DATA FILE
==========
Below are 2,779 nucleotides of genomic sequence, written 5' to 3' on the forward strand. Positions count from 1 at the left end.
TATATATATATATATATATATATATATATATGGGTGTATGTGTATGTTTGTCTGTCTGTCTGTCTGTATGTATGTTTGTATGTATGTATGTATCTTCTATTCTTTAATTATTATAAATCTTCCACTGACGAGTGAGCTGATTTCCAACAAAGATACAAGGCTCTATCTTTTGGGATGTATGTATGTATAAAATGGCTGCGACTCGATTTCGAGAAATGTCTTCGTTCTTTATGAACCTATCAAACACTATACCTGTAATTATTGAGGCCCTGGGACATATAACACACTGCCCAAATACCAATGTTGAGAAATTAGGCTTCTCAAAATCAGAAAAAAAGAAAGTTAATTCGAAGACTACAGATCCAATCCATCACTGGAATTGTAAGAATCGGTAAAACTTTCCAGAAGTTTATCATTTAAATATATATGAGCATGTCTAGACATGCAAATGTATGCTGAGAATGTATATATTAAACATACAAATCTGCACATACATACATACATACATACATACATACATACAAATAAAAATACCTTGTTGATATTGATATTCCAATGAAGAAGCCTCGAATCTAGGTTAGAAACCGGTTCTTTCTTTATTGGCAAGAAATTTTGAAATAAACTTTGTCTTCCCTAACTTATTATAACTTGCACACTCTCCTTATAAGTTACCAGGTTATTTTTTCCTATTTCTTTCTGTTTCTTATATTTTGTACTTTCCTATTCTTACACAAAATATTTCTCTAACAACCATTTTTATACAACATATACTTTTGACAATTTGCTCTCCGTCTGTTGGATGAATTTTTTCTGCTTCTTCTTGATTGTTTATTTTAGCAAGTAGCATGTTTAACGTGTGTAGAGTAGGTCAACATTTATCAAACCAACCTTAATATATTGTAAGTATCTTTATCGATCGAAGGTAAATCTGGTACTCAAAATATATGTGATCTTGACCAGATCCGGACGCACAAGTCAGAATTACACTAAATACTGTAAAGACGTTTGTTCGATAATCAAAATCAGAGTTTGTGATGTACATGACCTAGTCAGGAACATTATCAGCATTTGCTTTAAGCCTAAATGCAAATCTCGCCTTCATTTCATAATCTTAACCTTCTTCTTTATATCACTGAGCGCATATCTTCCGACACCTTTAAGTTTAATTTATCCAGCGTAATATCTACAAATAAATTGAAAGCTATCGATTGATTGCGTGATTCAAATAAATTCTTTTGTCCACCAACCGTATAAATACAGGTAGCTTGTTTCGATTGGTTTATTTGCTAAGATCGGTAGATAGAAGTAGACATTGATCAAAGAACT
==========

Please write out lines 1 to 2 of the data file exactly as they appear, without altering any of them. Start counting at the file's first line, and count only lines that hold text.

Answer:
Below are 2,779 nucleotides of genomic sequence, written 5' to 3' on the forward strand. Positions count from 1 at the left end.
TATATATATATATATATATATATATATATATGGGTGTATGTGTATGTTTGTCTGTCTGTCTGTCTGTATGTATGTTTGTATGTATGTATGTATCTTCTATTCTTTAATTATTATAAATCTTCCACTGACGAGTGAGCTGATTTCCAACAAAGATACAAGGCTCTATCTTTTGGGATGTATGTATGTATAAAATGGCTGCGACTCGATTTCGAGAAATGTCTTCGTTCTTTATGAACCTATCAAACACTATACCTGTAATTATTGAGGCCCTGGGACATATAACACACTGCCCAAATACCAATGTTGAGAAATTAGGCTTCTCAAAATCAGAAAAAAAGAAAGTTAATTCGAAGACTACAGATCCAATCCATCACTGGAATTGTAAGAATCGGTAAAACTTTCCAGAAGTTTATCATTTAAATATATATGAGCATGTCTAGACATGCAAATGTATGCTGAGAATGTATATATTAAACATACAAATCTGCACATACATACATACATACATACATACATACATACAAATAAAAATACCTTGTTGATATTGATATTCCAATGAAGAAGCCTCGAATCTAGGTTAGAAACCGGTTCTTTCTTTATTGGCAAGAAATTTTGAAATAAACTTTGTCTTCCCTAACTTATTATAACTTGCACACTCTCCTTATAAGTTACCAGGTTATTTTTTCCTATTTCTTTCTGTTTCTTATATTTTGTACTTTCCTATTCTTACACAAAATATTTCTCTAACAACCATTTTTATACAACATATACTTTTGACAATTTGCTCTCCGTCTGTTGGATGAATTTTTTCTGCTTCTTCTTGATTGTTTATTTTAGCAAGTAGCATGTTTAACGTGTGTAGAGTAGGTCAACATTTATCAAACCAACCTTAATATATTGTAAGTATCTTTATCGATCGAAGGTAAATCTGGTACTCAAAATATATGTGATCTTGACCAGATCCGGACGCACAAGTCAGAATTACACTAAATACTGTAAAGACGTTTGTTCGATAATCAAAATCAGAGTTTGTGATGTACATGACCTAGTCAGGAACATTATCAGCATTTGCTTTAAGCCTAAATGCAAATCTCGCCTTCATTTCATAATCTTAACCTTCTTCTTTATATCACTGAGCGCATATCTTCCGACACCTTTAAGTTTAATTTATCCAGCGTAATATCTACAAATAAATTGAAAGCTATCGATTGATTGCGTGATTCAAATAAATTCTTTTGTCCACCAACCGTATAAATACAGGTAGCTTGTTTCGATTGGTTTATTTGCTAAGATCGGTAGATAGAAGTAGACATTGATCAAAGAACT